Paul Trynka gives the reader a stronger appreciation for Jim’s backing bands over the years. The Stooges, for all their perceived incompetence, were one of the most adventurous sounding groups to emerge from the musical hotbed of the Motor City, and later players included the famous Sales brothers (bass and guitar), Ivan Kral from Patti Smith’s band, Fred Sonic Smith, Carlos Alomar from David Bowie’s group, and many others. For all the debauchery and antics of an Iggy Pop performance, the band’s playing was usually tight, and surely helped Iggy Pop get repeat bookings when album sales might have suggested it wasn’t worth bringing Iggy Pop to one’s town.

After bottoming out again in 1983, Iggy pulled himself together and apparently quit cocaine again. Quitting such a destructive drug was obviously a sound move, but the influence cocaine on Jim’s studio work is unclear; if coke helped ruin albums like “Party”, suggests Trynka, then it must have helped during the equally coke-infused “Lust For Life” sessions, or it might not have had much effect on Jim’s recording sessions. The author also paraphrases the photographer Robert Matheu on the topic of being “clean”; “drug-free simply meant that it was not cool to share your cocaine anymore; instead, everyone snorted in private.”

Regardless, Jim’s relative good health was matched by David Bowie’s when they got together to record “Blah Blah Blah.” This was described by many fans and critics as the best 1980’s record that Bowie never made, and clearly his influence is all over the poppy album. “Blah Blah Blah” was the best selling Iggy Pop album in many years, and his cover of “Real Wild Child” was a hit in England, where Iggy records always sold better than they did Stateside. The record is described as a pristine, crisp recording, and the author seems to quite like the record. Many long-time fans certainly found it too slick and watered down, but they were waiting for him when Iggy hit the road again in 1986. This is cited as a particularly strong tour, but despite the longer sets, the energy level seemed to wane a little with all the synthesizers and sound effects that characterized these shows.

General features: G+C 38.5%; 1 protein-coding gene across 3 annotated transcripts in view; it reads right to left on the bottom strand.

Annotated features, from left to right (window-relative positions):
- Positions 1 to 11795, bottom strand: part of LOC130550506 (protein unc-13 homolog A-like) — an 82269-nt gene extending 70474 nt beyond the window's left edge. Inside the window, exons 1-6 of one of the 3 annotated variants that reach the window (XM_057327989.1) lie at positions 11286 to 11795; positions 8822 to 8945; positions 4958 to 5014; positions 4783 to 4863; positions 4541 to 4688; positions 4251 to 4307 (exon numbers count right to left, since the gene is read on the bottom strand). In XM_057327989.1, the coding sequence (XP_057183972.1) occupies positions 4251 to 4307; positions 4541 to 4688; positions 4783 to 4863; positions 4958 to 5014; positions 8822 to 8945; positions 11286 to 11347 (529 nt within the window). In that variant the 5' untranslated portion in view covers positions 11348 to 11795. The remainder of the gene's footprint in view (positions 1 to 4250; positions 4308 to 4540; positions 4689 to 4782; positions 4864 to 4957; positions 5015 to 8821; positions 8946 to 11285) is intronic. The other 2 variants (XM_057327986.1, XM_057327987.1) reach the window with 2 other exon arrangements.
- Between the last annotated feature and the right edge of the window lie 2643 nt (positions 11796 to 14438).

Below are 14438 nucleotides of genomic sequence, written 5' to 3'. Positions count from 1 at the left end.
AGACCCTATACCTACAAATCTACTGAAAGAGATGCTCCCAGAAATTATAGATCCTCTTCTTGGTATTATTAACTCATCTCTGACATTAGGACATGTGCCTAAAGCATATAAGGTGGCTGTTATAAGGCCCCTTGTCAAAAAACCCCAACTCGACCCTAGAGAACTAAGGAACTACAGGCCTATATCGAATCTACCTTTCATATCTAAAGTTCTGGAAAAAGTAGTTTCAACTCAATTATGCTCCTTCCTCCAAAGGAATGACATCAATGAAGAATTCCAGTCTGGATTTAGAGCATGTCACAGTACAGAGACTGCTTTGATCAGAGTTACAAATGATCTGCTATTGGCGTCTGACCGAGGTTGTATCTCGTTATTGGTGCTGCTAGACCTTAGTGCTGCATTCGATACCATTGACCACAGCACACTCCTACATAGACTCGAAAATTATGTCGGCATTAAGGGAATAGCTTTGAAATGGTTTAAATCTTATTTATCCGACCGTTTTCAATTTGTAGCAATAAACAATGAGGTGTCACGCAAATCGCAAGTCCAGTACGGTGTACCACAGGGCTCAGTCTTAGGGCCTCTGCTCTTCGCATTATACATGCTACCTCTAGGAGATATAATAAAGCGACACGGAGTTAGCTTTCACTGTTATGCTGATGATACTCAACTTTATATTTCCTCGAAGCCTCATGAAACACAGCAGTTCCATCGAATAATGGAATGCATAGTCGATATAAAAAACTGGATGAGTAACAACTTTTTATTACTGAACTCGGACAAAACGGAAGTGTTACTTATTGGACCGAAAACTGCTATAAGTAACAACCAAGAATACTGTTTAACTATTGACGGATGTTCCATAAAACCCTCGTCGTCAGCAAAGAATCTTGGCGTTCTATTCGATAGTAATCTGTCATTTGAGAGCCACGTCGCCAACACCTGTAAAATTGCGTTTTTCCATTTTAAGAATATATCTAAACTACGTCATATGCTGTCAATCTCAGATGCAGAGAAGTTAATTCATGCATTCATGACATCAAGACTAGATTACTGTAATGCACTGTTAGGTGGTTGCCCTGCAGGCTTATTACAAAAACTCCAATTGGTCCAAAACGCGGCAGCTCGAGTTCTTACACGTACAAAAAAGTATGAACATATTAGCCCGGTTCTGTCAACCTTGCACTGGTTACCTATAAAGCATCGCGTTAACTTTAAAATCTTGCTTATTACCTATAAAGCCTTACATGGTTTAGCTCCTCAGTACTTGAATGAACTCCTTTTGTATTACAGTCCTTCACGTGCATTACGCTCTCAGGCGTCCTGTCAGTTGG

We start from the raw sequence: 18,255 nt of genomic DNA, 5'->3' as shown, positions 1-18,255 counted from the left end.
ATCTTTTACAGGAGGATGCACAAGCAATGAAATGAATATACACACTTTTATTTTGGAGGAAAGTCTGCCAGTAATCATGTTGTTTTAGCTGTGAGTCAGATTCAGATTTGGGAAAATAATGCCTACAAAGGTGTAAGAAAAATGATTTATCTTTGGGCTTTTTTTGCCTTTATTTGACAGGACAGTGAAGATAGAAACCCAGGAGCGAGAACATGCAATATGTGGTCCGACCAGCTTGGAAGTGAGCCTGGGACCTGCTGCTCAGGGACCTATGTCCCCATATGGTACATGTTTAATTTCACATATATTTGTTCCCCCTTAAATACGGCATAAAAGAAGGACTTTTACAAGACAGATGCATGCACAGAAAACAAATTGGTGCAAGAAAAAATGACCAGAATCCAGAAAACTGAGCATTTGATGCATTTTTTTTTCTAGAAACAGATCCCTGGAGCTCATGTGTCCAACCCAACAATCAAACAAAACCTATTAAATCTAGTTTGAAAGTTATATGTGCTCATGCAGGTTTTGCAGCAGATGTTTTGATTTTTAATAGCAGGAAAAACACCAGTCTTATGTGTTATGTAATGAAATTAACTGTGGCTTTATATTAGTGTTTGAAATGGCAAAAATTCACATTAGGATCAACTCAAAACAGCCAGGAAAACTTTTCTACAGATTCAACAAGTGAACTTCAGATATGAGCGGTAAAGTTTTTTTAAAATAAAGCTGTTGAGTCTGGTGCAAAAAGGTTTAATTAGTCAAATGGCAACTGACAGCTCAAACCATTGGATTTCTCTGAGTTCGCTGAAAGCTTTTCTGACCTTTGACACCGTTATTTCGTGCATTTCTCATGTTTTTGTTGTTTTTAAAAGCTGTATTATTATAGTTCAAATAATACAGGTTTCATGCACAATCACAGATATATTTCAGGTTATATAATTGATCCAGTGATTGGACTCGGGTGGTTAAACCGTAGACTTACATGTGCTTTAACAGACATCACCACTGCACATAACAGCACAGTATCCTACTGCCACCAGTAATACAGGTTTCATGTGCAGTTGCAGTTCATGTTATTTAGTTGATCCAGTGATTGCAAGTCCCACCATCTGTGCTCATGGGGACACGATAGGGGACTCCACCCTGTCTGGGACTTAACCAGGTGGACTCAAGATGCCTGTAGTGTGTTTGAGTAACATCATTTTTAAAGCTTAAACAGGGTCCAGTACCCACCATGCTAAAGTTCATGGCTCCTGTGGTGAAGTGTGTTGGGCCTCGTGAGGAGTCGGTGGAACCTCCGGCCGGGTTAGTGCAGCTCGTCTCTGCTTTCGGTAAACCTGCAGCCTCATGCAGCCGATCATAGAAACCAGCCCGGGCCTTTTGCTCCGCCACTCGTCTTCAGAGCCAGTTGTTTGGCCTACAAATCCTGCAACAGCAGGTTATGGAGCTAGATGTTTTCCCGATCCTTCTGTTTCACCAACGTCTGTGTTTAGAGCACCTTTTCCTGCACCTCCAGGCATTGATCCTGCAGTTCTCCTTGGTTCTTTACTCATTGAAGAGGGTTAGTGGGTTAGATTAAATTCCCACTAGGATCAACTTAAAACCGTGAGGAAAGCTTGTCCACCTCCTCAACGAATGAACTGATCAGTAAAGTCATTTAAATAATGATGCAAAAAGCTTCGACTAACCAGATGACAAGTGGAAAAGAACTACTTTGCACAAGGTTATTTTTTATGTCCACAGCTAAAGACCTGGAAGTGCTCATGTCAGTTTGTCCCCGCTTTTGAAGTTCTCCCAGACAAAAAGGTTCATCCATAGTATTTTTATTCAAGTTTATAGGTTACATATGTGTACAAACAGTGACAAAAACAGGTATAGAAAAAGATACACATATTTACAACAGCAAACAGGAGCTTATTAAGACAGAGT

The follow-up “Instinct” record and tour is decried by Trynka as corporate rock, and lamented Iggy’s going on tour with a “hair band”, but only one “hairy” newcomer was on that tour. It was also hailed by a lot of fans as Iggy’s return to hard rock, after drifting dangerously far into Bowie-territory over the previous two years. Of course, the quality of Iggy Pop records and tours is as debatable as any esthetic argument, but almost everyone was surprised when the follow-up record, “Brick By Brick” became the best selling Iggy release to date. In fact, the nineties were Jim’s most prosperous decade ever; his old songs suddenly became hip, as one popular new artist after another insisted on singing Iggy’s praises. The smash hit movie “Trainspotting” featured a generous helping of Iggy music in the soundtrack, and “Lust For Life” enjoyed a second life as a hit song and a third life as a catchy jingle, minus the “liquor and drugs” reference (at least until the song is licensed by some private rehab-clinic). A string of increasingly predictable releases followed, but once again it was the live performances (as well as “Lust For Life” by this point) that kept Iggy in demand. One drawback with Iggy Pop recording sessions for many years now has been the steadfast desire for one record company after another to hook him up with a hot-shot producer-du-jour who was expected to get a commercial success out of the work. One would have thought this unreliable method would have lost favour by now, but perhaps the need for record company staff to cover themselves for slow sellers requires they only release the most commercial sounding music they can.